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Ithaca Green Party Wins Its First Seat
by Paul Glover, Ithaca Green Party
Based on their strong showing in the '99 elections, local Greens look forward to gaining one or two more seats in the 2001 elections. Five seats will be open that year, and those in Wards 4 and 5 are particularly vulnerable. The Green Party's Ward 4 candidate, Josh Glasstetter, won his seat with 54% of the vote, becoming Ithaca's first-ever undergraduate council member, and the only NYS official elected exclusively on the Green party line.
Green candidates won surprisingly good totals in three other wards, considering that they are political newcomers (ages 18-21) and that they scarcely campaigned at all.
The Mayor's Race
The Democratic Party has dominated City elections for 25 years, but this year the party split into its Republican and Green wings. Major landlords, major landowners, developers and contractors waged an aggressive campaign on behalf of Alan Cohen, while local environmentalists and small business advocates favored smart growth ideas championed by Dan Hoffman.
The extremely liberal character of Ithaca is evident in the vote total. Despite being endorsed by all print media, despite the powerful last-minute lies published about Hoffman's voting record, despite being endorsed by six Republican Democrats on Council, despite Cohen's personal charm, despite Hoffman's strategy of relying on a political center that does not presently exist, Cohen won by only 400 votes (54%) out of 4400 cast (18% of voting age residents).
Had Hoffman pushed aggressively to inspire the Green vote by accepting the Green ballot line, had rain not been so heavy (keeping a majority of the 1,400 student voters home), and had Ithaca an independent community-based newspaper to promptly rebut lies, Hoffman would have easily won.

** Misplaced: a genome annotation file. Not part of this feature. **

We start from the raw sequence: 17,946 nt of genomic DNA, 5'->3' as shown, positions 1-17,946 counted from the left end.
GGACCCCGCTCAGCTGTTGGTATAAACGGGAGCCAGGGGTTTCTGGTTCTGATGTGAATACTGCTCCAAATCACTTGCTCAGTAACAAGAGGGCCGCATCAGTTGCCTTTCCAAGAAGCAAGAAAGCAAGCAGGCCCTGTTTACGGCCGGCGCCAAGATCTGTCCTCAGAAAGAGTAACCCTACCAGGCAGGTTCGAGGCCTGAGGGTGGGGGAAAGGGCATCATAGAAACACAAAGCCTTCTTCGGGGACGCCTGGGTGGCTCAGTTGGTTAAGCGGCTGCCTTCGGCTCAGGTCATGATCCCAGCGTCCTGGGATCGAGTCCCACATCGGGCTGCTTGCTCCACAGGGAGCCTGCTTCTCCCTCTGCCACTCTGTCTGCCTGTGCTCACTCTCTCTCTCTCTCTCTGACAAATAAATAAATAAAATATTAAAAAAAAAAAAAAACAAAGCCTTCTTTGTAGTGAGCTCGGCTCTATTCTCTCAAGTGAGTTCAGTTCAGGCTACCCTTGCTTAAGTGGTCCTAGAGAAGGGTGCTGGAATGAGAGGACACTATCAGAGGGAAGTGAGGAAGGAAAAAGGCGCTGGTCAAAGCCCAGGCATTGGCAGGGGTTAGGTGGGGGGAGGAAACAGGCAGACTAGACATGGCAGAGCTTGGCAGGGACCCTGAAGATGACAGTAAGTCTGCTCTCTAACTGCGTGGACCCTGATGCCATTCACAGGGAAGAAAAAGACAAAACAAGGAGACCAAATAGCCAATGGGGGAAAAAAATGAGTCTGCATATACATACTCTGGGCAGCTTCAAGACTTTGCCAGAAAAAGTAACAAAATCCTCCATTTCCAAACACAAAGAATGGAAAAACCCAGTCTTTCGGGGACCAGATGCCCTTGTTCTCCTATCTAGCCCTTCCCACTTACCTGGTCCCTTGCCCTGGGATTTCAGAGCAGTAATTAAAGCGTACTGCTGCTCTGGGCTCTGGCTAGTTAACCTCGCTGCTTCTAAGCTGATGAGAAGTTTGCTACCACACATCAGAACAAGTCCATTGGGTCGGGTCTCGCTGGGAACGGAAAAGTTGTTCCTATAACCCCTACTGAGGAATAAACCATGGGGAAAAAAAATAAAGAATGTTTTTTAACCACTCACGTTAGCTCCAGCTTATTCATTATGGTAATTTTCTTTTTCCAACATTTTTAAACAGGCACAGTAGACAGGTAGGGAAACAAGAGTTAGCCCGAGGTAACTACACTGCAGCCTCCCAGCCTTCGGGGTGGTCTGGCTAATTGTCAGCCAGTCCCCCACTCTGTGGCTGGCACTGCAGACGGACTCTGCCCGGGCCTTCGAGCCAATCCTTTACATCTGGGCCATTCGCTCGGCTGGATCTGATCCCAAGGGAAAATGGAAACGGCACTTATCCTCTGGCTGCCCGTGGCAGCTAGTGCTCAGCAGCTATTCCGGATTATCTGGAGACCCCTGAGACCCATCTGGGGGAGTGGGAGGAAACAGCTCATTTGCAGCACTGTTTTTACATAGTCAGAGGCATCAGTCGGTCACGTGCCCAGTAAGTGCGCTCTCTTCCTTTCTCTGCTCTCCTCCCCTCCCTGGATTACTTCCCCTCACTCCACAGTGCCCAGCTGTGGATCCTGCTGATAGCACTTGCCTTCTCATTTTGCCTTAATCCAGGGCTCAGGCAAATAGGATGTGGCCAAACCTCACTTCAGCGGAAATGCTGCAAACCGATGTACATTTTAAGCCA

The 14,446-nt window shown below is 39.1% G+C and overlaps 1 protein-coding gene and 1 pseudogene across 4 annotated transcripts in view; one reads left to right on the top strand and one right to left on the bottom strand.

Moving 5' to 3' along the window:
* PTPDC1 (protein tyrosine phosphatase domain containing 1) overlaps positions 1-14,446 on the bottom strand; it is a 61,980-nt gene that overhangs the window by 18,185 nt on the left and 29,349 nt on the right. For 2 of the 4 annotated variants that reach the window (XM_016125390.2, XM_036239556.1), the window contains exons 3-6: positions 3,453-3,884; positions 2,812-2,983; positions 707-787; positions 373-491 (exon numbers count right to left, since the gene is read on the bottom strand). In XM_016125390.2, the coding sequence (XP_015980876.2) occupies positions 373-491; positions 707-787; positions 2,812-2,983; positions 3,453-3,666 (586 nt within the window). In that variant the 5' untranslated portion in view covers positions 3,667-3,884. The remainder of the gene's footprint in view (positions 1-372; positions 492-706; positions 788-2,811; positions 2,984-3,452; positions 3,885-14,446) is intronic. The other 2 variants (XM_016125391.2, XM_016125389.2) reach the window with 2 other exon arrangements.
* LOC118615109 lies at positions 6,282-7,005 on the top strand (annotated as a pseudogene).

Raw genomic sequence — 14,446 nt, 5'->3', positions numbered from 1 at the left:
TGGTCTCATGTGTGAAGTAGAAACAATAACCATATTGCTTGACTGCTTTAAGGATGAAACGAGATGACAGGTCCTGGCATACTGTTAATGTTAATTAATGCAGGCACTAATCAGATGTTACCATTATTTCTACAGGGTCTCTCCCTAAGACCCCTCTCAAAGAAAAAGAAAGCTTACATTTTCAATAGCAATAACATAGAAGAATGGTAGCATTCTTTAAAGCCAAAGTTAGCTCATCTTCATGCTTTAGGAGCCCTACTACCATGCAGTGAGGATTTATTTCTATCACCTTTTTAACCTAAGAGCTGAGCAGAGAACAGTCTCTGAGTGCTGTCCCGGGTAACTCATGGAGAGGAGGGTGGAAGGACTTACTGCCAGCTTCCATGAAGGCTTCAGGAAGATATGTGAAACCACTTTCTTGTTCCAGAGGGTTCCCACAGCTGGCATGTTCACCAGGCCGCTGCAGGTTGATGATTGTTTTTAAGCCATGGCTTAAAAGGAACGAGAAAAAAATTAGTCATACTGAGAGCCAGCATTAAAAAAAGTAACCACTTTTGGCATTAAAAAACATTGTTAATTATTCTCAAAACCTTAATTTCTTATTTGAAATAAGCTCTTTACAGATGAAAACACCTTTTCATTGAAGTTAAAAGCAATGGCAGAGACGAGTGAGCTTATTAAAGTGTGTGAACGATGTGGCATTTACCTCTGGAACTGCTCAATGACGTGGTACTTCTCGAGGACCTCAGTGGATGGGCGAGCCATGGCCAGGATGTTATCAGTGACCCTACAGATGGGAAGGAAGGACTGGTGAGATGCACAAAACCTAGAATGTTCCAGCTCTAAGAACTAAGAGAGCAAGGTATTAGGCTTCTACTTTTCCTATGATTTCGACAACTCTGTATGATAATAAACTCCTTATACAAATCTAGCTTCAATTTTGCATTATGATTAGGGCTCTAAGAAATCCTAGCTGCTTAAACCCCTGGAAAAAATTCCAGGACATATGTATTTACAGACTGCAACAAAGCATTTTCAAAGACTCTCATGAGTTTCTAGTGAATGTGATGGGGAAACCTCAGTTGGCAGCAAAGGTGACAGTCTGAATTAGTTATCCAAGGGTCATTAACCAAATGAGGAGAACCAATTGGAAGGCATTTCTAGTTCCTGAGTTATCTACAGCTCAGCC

The Green Party can rally a new political center for Ithaca, by effectively addressing the central concerns of Ithacans for well-paying creative jobs, reasonable rents, safe and friendly streets for raising kids, low-cost health services, clean air and water, transportation alternatives, low-cost healthy food, energy efficiency, and lower taxes.
As the electoral arm of progressive community nonprofits, bringing forward their legislative agendas, Green proposals will contrast with those of Council's Republican Democrat majority. While Alan Cohen has been mayor, City Council has become more conservative than any during the past thirty years. They have surrendered Ithaca to corporate priorities; proclaimed Ithaca "open for business" even when businesses pay poor wages or damage flood plains; and at the same time they've cracked down hard on students, skateboarders, postering, porch couches. City Hall seems to believe that pouring cement indiscriminately is economic development.
Cohen's appointees had to be restrained from tearing out the Commons and installing a road.
Economic development can be fun, and should benefit average people rather than elites. Greens will show that Ithaca will be "open for good business" which pays decently and which links to local nonprofit aims.